Address: Vancouver, BC Canada

New Music Commissions

Commissioned for the Ottawa event in 2016 on “Rebuilding Our Humanity”, Squamish Elder Wendy Charbonneau's “Women Are Gone” (2016) was inspired by and dedicated to the rape and murder victims of indigenous women and girls in Canada whose lives remain unaccounted for. “Women Are Gone” (2016) gives voice to the need for healing of the victims of the missing women's inquiry, as well as affirms support for those suffering in the aftermath of loss and injustice. Endorsed and acknowledged by Minister of Justice and Attorney General of Canada, Jody Wilson-Raybould writes: “I admire the work of Squamish Elder Wendy Charbonneau in recognizing this important issue.” A new commission for 2018 by Squamish Elder Wendy Charbonneau to be premiered at the upcoming event, not only takes up the theme of migration, referencing the Squamish Nation as the Salmon people, but also speaks of the atrocity of cultural genocide. “Where the Salmon Tumble” (2018) refers not only to the mouth of the Capilano River where the salmon tumble on their annual migration to spawn at the source of the river, but literally captures the idea of genocide of the salmon people, the Squamish Nation dying/tumbling faced with their potential extinction. Both works by Squamish Elder Wendy Charbonneau will be performed as a tribute to the First Nations community on 28 & 29 September.

The first half of the program features new music commissions inspired out of European cultural consciousness. Exploring the idea of “Contemporary Nomads” through the art of eurythmy, Maren Stott will perform three commissions. A new work inspired out of and dedicated to the life of Mary Carmack Whybray (1923-2017), “Air and Dance” (2018) composed by Jinny Shaw for oboe d'amore explores the unknown rites of passage of the soul into the spiritual world at time of death. “Eagle Flight” (2018) by Janet Danielson composed especially for Jinny Shaw on oboe d'amore captures the theme of migration and quest in the First Nations peoples. Commissioned especially for the 2018 event, Evgeny Shcherbakov's new work for solo piano “In Solitude: Midnight Moon” (2018) gives voice to the inner isolation many face in their struggle against the social chaos that impacts their lives when immigrating to Canada. Capturing a need for healing, “In Solitude: Midnight Moon” (2018) presents a yearning for definition of self at the darkest hour. Nigel Osborne's “Unfinished Memoirs” (2012) commissioned for the conference on “Reclaiming Life after Genocide” are six miniatures performed in eurythmy that portray how music can help heal the lives of individuals in the aftermath of trauma.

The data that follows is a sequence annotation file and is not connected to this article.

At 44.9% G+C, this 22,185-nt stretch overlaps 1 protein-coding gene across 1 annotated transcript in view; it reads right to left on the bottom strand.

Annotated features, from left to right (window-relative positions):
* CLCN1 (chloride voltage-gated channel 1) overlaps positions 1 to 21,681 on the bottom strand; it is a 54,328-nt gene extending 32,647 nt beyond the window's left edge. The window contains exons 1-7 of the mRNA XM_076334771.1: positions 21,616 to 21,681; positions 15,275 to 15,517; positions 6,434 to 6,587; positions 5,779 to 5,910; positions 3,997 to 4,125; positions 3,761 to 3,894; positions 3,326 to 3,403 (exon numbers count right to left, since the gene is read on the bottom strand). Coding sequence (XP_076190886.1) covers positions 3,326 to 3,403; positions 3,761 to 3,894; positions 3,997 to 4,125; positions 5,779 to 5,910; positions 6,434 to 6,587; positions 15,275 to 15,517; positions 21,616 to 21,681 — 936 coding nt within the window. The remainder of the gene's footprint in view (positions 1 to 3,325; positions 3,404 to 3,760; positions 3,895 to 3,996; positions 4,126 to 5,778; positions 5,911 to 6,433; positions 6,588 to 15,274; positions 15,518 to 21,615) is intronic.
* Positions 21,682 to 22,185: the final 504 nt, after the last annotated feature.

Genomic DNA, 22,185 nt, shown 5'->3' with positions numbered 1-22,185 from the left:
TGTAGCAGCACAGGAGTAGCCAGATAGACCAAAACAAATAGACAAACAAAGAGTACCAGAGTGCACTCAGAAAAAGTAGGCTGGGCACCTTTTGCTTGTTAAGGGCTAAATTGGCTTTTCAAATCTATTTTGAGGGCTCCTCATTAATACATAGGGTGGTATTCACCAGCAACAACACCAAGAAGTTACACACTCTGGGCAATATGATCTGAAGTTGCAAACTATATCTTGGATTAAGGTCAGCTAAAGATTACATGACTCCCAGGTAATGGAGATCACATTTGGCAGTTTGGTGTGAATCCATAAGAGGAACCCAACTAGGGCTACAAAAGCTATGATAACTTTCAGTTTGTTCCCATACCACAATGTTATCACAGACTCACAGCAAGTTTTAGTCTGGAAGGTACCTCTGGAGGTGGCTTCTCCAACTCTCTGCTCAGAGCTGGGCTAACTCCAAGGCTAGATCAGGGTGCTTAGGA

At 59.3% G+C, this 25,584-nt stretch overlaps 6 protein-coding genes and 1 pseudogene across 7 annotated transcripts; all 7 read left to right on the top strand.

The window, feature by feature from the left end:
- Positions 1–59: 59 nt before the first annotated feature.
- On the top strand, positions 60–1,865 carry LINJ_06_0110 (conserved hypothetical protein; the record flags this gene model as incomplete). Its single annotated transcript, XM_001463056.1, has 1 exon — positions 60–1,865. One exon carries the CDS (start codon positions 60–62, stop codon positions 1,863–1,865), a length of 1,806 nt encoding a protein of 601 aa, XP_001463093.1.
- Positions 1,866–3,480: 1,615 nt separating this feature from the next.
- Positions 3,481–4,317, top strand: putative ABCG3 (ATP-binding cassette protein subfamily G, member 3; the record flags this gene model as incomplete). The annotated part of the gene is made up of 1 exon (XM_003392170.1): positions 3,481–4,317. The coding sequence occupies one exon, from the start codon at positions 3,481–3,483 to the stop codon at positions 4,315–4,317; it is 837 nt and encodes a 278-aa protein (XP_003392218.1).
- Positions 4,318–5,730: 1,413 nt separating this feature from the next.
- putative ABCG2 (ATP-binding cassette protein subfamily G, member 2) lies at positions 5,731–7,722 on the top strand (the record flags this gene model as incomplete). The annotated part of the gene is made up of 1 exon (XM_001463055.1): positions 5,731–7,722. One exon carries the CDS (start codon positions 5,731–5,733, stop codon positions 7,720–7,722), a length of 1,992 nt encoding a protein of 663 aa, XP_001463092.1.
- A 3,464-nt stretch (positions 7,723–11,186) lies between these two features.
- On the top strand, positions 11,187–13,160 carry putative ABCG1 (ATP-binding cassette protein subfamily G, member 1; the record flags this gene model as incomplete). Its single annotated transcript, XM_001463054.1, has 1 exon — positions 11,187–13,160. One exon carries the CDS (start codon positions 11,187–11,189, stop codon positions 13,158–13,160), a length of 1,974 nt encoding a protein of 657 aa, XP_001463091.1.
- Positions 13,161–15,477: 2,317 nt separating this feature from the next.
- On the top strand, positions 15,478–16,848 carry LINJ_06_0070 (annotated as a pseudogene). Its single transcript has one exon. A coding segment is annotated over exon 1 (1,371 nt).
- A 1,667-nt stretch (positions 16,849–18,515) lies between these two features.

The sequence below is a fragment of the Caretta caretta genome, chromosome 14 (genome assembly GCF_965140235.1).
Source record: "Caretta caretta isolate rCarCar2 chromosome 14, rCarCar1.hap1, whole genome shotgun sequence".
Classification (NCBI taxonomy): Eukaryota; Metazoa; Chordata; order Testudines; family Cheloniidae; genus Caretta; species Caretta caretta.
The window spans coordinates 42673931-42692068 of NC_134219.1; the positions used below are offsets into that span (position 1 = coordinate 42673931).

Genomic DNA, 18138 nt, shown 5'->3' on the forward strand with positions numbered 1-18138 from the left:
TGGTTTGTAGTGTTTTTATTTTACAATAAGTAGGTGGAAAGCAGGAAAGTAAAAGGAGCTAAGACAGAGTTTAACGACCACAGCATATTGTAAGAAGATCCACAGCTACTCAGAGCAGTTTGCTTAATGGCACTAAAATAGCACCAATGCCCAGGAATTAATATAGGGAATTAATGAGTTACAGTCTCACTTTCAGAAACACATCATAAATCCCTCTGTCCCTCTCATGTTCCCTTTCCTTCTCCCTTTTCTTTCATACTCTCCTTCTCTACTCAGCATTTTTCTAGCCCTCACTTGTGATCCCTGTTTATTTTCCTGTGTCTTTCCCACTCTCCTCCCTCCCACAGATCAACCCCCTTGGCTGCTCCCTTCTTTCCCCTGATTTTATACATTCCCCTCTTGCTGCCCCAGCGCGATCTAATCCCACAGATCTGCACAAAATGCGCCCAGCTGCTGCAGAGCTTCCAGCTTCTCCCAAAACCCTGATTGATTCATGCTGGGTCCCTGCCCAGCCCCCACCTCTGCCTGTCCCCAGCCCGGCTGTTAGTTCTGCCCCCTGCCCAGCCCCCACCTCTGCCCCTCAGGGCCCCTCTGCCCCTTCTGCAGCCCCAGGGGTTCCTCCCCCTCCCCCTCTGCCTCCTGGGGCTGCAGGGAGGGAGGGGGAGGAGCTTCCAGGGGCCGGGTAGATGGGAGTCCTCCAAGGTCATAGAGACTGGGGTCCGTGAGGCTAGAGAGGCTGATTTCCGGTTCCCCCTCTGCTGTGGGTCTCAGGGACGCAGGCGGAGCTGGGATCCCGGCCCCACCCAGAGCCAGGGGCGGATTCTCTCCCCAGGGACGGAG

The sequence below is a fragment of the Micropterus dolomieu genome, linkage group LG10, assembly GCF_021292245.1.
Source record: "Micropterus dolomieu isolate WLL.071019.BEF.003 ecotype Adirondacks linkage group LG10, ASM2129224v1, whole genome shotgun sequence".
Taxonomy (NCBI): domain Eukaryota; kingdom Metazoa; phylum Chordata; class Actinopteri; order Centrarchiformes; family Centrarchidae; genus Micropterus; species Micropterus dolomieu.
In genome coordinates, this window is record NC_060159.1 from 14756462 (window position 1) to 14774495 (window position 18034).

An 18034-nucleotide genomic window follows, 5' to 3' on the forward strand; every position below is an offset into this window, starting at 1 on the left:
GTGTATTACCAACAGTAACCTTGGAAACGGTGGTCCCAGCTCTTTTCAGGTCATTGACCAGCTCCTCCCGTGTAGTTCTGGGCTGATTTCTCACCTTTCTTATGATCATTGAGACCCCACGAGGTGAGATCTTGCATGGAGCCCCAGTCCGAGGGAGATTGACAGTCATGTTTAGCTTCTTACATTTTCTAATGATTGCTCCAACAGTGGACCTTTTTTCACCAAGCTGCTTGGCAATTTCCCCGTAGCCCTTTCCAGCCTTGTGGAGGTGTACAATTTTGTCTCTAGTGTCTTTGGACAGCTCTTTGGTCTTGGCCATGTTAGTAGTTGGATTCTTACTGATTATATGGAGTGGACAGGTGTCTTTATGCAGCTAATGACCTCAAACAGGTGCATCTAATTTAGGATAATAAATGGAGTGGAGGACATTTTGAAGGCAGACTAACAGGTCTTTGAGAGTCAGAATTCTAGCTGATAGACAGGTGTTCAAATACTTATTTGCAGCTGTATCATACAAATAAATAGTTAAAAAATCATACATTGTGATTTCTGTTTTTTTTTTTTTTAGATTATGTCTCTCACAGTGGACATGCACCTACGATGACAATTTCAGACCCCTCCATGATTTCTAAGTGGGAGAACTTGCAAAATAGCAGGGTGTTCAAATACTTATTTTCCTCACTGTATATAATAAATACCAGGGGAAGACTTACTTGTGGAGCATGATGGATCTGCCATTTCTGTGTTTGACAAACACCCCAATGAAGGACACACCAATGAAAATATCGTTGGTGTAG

The second half of the program is a large eclectic tableau of the major migrations in the world, but especially people to Canada. The major feature on tonight's program is a new commission by composers Nigel Osborne, Peter Nelson and Owen Underhill for Fringe Percussion exploring the sounds of world music in contemporary dance choreographed by Henry Daniel. The new music will create one large composition for dance: STONE, METAL, SKIN (2018) by Nigel Osborne; Limology: Swell – Flight – Limbo (2018) by Peter Nelson; and Place – Displacement (2018) by Owen Underhill.

Nigel Osborne describes the unique feature on this evening's program:

This project is intended to generate both a music and a dance piece reflecting the movement of populations, transhumance and lives of people who are forced to move or choose to move because of conflict - including ethnic cleansing - economic circumstances or environmental change.

The idea of the work is to reflect the global situation of human migration, but with a focus on Canada, both its First Nation and the waves of incomers who have arrived since. The piece is conceived as a joint composition between three composers with three different degrees of connection to Canada and the wider world. Owen Underhill is a Canadian composer and conductor active in Vancouver and internationally, Peter Nelson was born in Canada, but is active in the world beyond, and I am not Canadian, but have always had close contacts with Canada - both Canadian English speaking and Francophone.

I suspect I was approached because I am both a musician and an aid worker. I work closely with refugees around the world (currently in Syria/Lebanon and Myanmar/Bangladesh) and I am in daily contact with refugee populations. Among other activities, I use music to help support children who are victims of conflict. So I am also close to the music of refugees and to the sounds that accompany human migration.

My role in the joint composition is to initiate a journey in time and space. In fact I trace two pathways of migration - northwards from Africa and westwards from Asia - following both ancient routes (including the dissemination of palaeolithic and neolithic rock gong cultures) and contemporary migration routes (westwards from SE Asia to the Indian subcontinent, westward from Afghanistan, Iraq and Syria to Turkey and Europe, and northwards from Central Africa to the Mediterranean). So far it falls into three sections, though this may change – STONE, METAL, SKIN. (Nigel Osborne, 2018)